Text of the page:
The in-text citations should be formatted the same as other publication types, using the author’s name and year of publication [e.g., “dataset produced by Knutti (2014),” or “as shown by an earlier dataset (Knutti 2014)”]. When dataset authors consist of organizations with lengthy names, abbreviate the author names appropriately [e.g., use “(NCEP 2005)” instead of “(National Centers for Environmental Prediction 2005)”].

If the citation is for a reference with two authors, use both author names [e.g., “Yeager and Large (2008)”]. References with three or more authors are always cited as the first author’s name followed by “et al.” [e.g., “Lawrimore et al. (2011)”].

Data that are not curated or available upon request should be referenced as “unpublished data,” giving the name(s) of the person(s) who provided the data [e.g., “(V. Ferrera 2000, unpublished data)” or “V. Ferrera (2000, unpublished data)”]. In this example, the year is when the paper author obtained the data from the cited person(s). If the unpublished data are the authors’ own data, the authors’ names should be listed with the year of dataset creation.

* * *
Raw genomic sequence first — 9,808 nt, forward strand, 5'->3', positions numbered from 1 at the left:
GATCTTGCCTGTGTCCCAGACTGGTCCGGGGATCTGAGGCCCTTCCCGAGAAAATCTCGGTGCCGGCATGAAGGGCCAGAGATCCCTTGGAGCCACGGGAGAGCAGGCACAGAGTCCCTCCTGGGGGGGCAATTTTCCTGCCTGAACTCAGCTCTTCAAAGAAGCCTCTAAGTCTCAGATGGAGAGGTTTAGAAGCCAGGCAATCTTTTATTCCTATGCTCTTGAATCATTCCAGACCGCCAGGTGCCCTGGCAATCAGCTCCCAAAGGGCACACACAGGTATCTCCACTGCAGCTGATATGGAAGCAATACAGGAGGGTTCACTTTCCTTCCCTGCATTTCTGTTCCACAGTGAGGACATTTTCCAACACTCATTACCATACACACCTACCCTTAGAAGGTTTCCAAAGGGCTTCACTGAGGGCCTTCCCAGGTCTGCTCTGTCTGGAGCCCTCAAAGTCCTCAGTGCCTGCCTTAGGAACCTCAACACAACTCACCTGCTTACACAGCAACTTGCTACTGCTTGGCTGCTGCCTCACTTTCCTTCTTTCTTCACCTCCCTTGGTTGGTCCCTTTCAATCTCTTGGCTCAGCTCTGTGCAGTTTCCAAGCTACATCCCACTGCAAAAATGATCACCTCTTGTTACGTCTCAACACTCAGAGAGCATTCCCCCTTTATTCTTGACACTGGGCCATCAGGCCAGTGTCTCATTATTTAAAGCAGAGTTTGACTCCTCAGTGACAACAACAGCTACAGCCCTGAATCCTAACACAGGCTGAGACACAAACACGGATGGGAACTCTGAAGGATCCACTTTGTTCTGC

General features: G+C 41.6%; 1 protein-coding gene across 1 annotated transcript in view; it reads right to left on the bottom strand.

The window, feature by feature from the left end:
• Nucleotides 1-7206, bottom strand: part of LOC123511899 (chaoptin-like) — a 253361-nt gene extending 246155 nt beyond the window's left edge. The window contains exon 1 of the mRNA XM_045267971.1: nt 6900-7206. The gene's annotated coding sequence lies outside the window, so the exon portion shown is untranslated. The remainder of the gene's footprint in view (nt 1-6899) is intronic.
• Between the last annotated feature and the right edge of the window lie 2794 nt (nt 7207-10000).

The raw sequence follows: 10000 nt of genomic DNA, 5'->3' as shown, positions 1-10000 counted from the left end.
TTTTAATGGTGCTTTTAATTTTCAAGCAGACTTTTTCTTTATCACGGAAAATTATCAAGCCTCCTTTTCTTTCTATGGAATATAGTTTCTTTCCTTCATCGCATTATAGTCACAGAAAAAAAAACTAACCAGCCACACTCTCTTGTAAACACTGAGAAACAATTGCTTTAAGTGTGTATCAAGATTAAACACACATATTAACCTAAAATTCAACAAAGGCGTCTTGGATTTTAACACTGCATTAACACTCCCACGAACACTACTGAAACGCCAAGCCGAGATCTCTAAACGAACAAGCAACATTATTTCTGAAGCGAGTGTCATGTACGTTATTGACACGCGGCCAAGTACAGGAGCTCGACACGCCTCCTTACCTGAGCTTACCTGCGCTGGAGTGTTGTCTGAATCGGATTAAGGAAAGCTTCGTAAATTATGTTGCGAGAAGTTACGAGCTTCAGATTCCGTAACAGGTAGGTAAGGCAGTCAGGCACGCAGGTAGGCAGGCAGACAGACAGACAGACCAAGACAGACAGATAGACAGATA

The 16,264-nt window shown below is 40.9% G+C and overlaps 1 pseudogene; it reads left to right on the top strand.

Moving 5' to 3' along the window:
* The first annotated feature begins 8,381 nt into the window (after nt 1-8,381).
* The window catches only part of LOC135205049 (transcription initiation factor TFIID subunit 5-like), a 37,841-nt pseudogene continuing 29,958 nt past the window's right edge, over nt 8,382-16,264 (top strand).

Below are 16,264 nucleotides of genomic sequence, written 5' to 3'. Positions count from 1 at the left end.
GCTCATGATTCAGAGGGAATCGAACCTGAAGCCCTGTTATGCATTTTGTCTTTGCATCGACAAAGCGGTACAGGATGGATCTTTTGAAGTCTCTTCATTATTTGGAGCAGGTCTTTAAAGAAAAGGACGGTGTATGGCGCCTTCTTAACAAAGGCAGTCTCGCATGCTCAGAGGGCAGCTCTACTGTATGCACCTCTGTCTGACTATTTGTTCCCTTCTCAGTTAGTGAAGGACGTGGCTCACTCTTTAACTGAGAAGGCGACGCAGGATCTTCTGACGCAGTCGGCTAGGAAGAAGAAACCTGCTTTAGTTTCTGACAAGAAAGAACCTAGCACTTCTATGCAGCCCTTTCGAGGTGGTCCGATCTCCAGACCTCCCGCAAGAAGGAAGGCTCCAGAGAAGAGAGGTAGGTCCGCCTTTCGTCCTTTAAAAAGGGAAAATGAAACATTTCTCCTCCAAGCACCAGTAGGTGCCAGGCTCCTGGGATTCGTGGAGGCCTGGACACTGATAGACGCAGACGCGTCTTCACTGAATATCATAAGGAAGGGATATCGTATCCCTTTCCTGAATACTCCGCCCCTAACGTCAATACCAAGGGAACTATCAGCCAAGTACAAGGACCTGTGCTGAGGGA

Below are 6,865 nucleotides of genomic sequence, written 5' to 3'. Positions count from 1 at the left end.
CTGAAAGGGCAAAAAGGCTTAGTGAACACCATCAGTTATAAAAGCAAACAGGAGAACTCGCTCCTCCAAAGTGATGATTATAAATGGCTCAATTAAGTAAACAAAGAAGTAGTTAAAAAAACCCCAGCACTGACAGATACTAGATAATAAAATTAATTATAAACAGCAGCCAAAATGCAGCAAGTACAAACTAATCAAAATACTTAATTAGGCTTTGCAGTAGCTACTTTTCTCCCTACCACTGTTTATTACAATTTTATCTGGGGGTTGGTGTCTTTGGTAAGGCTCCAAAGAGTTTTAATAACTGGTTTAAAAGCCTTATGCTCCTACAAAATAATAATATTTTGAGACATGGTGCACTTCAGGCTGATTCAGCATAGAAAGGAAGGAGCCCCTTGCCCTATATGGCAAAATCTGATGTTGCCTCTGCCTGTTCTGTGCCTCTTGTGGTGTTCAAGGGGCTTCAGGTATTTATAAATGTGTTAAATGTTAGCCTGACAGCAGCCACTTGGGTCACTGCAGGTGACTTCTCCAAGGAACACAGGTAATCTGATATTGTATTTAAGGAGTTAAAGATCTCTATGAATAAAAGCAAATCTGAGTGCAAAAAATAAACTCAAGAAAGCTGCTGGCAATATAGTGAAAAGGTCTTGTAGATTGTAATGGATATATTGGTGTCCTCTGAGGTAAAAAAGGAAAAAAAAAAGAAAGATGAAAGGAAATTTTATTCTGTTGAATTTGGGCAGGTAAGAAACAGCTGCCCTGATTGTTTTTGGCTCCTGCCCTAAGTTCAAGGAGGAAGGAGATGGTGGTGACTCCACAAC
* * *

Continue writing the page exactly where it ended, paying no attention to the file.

b. Reference list data citation style format

The basic format for datasets is the following: Dataset authors/producers, data release date: Dataset title, version. Data archive/distributor, access date in standard AMS format, data locator/identifier (doi or URL).

Other citation elements should be used where applicable, such as dataset editors, subsets used, and the data archive or distributor physical location. Reference examples are given below.

c. Citing processed/derived data